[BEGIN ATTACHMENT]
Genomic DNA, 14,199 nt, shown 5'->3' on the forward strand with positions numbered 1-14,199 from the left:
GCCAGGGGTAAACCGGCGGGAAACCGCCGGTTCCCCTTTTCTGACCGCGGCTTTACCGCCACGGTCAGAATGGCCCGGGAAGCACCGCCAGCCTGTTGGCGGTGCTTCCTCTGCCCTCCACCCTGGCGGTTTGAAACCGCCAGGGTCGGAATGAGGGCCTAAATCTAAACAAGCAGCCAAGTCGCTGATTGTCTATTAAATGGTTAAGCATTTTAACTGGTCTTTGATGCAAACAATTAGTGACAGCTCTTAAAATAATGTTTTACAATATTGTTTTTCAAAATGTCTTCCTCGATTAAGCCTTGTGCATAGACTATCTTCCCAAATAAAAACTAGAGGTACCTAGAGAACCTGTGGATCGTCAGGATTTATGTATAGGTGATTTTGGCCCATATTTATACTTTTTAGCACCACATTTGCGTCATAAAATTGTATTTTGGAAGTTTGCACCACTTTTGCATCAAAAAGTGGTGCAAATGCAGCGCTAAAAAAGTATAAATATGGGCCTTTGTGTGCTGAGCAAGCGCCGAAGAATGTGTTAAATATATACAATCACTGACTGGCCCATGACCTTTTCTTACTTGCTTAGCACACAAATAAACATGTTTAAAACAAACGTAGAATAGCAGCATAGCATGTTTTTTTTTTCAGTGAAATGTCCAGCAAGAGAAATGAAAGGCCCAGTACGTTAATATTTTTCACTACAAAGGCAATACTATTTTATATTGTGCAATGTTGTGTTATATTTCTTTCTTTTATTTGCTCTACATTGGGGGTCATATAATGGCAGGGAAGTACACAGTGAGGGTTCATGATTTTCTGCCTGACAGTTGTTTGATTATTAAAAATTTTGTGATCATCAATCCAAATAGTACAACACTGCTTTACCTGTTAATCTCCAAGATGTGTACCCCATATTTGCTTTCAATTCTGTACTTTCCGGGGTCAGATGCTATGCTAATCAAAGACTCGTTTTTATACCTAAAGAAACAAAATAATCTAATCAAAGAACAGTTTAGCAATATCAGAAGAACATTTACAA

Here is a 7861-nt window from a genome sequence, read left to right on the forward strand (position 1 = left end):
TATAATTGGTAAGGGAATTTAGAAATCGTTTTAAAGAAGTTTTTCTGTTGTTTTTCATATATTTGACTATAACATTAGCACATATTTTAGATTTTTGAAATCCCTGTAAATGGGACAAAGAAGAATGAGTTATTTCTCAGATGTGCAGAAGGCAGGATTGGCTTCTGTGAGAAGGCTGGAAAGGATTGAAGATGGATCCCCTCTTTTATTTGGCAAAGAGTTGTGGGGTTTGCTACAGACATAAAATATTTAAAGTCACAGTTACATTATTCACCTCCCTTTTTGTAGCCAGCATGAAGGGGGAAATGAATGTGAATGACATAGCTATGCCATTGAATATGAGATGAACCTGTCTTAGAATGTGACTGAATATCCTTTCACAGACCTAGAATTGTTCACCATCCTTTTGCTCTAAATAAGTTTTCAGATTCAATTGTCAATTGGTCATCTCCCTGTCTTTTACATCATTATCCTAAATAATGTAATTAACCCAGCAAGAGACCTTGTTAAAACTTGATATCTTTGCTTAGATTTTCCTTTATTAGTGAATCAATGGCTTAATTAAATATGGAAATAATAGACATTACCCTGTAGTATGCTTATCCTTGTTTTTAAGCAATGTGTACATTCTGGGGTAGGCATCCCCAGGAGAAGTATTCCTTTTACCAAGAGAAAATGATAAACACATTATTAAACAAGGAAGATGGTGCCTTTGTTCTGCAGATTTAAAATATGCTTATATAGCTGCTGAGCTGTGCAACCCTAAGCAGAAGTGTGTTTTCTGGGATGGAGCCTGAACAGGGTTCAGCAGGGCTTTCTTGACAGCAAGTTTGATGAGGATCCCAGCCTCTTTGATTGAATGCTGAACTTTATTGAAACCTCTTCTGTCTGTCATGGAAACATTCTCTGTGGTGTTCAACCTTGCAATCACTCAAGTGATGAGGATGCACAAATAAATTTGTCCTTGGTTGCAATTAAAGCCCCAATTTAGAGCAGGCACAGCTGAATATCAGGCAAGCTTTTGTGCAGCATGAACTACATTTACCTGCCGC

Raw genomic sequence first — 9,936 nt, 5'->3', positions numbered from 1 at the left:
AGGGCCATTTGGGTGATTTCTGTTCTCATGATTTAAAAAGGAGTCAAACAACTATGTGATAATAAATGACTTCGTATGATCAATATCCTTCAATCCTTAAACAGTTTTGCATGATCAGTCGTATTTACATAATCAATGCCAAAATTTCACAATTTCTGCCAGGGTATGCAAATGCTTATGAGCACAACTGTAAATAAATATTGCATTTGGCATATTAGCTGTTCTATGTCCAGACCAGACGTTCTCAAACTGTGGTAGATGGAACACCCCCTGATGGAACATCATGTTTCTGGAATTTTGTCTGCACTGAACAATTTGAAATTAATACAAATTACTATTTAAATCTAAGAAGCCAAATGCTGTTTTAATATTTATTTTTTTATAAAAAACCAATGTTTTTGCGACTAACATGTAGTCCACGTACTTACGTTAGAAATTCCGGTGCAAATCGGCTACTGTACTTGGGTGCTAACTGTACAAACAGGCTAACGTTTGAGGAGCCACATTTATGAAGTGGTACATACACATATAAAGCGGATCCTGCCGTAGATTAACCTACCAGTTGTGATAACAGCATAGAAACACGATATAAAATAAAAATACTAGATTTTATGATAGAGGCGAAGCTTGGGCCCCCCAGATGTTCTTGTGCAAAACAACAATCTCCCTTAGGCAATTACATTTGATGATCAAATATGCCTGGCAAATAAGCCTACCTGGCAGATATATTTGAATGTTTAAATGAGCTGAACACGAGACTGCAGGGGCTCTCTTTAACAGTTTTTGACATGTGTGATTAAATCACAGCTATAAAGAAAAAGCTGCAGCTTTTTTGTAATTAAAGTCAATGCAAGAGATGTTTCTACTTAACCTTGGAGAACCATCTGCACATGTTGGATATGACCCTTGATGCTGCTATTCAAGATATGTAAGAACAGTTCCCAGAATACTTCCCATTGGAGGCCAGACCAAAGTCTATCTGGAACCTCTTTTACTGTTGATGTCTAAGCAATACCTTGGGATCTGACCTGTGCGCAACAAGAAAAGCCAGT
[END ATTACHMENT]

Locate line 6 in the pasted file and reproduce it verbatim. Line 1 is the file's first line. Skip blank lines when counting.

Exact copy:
AGGGCCATTTGGGTGATTTCTGTTCTCATGATTTAAAAAGGAGTCAAACAACTATGTGATAATAAATGACTTCGTATGATCAATATCCTTCAATCCTTAAACAGTTTTGCATGATCAGTCGTATTTACATAATCAATGCCAAAATTTCACAATTTCTGCCAGGGTATGCAAATGCTTATGAGCACAACTGTAAATAAATATTGCATTTGGCATATTAGCTGTTCTATGTCCAGACCAGACGTTCTCAAACTGTGGTAGATGGAACACCCCCTGATGGAACATCATGTTTCTGGAATTTTGTCTGCACTGAACAATTTGAAATTAATACAAATTACTATTTAAATCTAAGAAGCCAAATGCTGTTTTAATATTTATTTTTTTATAAAAAACCAATGTTTTTGCGACTAACATGTAGTCCACGTACTTACGTTAGAAATTCCGGTGCAAATCGGCTACTGTACTTGGGTGCTAACTGTACAAACAGGCTAACGTTTGAGGAGCCACATTTATGAAGTGGTACATACACATATAAAGCGGATCCTGCCGTAGATTAACCTACCAGTTGTGATAACAGCATAGAAACACGATATAAAATAAAAATACTAGATTTTATGATAGAGGCGAAGCTTGGGCCCCCCAGATGTTCTTGTGCAAAACAACAATCTCCCTTAGGCAATTACATTTGATGATCAAATATGCCTGGCAAATAAGCCTACCTGGCAGATATATTTGAATGTTTAAATGAGCTGAACACGAGACTGCAGGGGCTCTCTTTAACAGTTTTTGACATGTGTGATTAAATCACAGCTATAAAGAAAAAGCTGCAGCTTTTTTGTAATTAAAGTCAATGCAAGAGATGTTTCTACTTAACCTTGGAGAACCATCTGCACATGTTGGATATGACCCTTGATGCTGCTATTCAAGATATGTAAGAACAGTTCCCAGAATACTTCCCATTGGAGGCCAGACCAAAGTCTATCTGGAACCTCTTTTACTGTTGATGTCTAAGCAATACCTTGGGATCTGACCTGTGCGCAACAAGAAAAGCCAGT